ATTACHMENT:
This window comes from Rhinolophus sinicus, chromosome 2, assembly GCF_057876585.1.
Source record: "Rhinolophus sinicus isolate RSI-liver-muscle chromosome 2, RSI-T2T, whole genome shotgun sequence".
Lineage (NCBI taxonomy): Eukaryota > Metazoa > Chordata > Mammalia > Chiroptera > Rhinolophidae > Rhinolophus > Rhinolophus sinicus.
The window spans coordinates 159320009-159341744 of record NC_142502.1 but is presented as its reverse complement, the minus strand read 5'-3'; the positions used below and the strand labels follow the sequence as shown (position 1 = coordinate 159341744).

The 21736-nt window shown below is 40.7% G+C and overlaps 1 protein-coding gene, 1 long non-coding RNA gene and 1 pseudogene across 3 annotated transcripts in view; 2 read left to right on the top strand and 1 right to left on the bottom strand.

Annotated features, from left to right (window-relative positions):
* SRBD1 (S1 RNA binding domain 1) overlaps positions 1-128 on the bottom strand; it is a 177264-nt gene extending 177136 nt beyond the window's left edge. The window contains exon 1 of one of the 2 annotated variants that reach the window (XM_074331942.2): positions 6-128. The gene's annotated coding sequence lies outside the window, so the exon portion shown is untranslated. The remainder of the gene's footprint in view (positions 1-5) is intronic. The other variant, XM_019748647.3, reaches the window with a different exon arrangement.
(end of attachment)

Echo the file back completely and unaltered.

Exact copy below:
This window comes from Rhinolophus sinicus, chromosome 2, assembly GCF_057876585.1.
Source record: "Rhinolophus sinicus isolate RSI-liver-muscle chromosome 2, RSI-T2T, whole genome shotgun sequence".
Lineage (NCBI taxonomy): Eukaryota > Metazoa > Chordata > Mammalia > Chiroptera > Rhinolophidae > Rhinolophus > Rhinolophus sinicus.
The window spans coordinates 159320009-159341744 of record NC_142502.1 but is presented as its reverse complement, the minus strand read 5'-3'; the positions used below and the strand labels follow the sequence as shown (position 1 = coordinate 159341744).

The 21736-nt window shown below is 40.7% G+C and overlaps 1 protein-coding gene, 1 long non-coding RNA gene and 1 pseudogene across 3 annotated transcripts in view; 2 read left to right on the top strand and 1 right to left on the bottom strand.

Annotated features, from left to right (window-relative positions):
* SRBD1 (S1 RNA binding domain 1) overlaps positions 1-128 on the bottom strand; it is a 177264-nt gene extending 177136 nt beyond the window's left edge. The window contains exon 1 of one of the 2 annotated variants that reach the window (XM_074331942.2): positions 6-128. The gene's annotated coding sequence lies outside the window, so the exon portion shown is untranslated. The remainder of the gene's footprint in view (positions 1-5) is intronic. The other variant, XM_019748647.3, reaches the window with a different exon arrangement.